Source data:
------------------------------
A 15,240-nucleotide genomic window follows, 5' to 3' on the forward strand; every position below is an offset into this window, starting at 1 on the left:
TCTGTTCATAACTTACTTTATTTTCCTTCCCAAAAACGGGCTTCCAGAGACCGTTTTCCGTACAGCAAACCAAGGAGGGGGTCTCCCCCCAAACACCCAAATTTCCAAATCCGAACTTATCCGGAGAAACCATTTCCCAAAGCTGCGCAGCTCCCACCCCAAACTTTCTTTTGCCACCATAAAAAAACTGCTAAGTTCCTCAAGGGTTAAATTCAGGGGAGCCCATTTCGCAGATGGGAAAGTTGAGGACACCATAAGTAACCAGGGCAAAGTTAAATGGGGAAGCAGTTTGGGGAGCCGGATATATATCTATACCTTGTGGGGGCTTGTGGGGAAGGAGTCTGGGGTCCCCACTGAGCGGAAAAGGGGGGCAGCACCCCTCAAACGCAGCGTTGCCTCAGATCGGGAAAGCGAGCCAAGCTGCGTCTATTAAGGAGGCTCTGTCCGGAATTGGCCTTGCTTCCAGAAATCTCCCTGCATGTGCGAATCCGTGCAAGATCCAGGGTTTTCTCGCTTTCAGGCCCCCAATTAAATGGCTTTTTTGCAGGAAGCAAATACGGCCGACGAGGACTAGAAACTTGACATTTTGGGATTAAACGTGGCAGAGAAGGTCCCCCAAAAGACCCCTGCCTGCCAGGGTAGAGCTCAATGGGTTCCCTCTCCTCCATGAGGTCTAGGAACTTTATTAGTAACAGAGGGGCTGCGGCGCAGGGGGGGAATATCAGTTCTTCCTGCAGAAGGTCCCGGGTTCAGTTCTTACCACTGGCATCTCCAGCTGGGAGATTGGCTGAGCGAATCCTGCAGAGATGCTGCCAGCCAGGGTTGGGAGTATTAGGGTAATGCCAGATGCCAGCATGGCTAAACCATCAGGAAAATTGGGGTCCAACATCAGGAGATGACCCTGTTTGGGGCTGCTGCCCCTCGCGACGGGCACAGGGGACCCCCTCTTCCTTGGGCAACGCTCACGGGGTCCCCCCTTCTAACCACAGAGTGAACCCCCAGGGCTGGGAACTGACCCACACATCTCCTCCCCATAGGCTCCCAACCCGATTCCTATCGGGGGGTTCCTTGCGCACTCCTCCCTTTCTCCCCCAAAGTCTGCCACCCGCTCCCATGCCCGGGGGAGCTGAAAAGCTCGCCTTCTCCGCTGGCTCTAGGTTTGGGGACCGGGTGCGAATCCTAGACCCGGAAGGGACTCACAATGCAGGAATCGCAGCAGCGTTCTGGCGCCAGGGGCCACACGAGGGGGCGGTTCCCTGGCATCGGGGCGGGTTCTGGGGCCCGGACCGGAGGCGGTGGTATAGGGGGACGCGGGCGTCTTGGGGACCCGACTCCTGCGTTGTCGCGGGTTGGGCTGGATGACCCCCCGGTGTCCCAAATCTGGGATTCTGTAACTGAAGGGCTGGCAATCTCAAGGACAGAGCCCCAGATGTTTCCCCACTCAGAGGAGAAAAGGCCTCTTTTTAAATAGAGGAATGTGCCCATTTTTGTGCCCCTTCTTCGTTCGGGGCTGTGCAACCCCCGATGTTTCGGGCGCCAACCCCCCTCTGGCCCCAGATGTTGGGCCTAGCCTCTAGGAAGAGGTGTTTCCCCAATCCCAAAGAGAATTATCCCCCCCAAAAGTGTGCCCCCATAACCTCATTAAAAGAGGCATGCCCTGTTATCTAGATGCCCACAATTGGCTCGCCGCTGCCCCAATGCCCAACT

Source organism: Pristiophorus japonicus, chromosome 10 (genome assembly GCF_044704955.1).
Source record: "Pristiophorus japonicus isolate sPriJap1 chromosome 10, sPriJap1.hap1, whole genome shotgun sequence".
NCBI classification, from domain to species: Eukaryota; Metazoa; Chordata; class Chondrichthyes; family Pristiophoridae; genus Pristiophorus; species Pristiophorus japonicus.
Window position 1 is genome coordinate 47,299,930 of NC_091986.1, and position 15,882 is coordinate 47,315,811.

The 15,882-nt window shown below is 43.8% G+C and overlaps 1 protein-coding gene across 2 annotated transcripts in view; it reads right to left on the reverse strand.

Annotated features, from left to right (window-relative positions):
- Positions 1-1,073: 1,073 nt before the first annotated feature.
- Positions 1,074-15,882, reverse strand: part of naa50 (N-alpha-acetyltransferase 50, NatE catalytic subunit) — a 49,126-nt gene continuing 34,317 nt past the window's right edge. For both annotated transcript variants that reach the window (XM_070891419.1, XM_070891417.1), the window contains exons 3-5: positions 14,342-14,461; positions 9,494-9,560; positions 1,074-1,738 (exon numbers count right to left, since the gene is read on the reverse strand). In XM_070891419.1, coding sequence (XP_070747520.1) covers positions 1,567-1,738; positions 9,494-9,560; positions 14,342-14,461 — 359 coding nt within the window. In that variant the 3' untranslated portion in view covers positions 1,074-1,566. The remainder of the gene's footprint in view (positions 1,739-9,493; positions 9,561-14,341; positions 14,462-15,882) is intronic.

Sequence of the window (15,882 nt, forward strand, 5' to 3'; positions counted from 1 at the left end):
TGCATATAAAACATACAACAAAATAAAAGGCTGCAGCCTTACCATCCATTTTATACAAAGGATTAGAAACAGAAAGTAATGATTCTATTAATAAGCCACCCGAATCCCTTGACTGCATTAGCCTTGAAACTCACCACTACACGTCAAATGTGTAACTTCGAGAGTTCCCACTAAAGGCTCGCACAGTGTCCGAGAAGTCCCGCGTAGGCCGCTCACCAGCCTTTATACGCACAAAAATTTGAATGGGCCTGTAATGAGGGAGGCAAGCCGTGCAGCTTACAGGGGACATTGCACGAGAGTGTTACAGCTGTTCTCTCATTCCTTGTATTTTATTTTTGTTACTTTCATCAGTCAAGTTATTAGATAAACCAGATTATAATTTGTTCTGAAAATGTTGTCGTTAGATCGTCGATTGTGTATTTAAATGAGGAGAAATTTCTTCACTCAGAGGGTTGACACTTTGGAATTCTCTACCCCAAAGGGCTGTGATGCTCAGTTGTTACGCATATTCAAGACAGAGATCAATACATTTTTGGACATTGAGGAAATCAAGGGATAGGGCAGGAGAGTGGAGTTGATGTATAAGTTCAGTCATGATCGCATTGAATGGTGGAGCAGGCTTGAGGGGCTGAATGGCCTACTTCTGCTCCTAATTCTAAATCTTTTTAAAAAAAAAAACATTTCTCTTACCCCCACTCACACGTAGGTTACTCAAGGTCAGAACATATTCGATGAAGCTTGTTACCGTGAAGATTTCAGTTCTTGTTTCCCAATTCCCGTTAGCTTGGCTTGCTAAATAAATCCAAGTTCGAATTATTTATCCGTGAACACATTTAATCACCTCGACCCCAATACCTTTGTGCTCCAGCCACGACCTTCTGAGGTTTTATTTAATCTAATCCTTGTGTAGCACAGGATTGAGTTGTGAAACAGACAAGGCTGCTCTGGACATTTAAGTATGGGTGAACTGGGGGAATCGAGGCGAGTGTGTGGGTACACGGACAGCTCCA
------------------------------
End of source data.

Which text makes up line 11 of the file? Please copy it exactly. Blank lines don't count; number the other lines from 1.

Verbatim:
Sequence of the window (15,882 nt, forward strand, 5' to 3'; positions counted from 1 at the left end):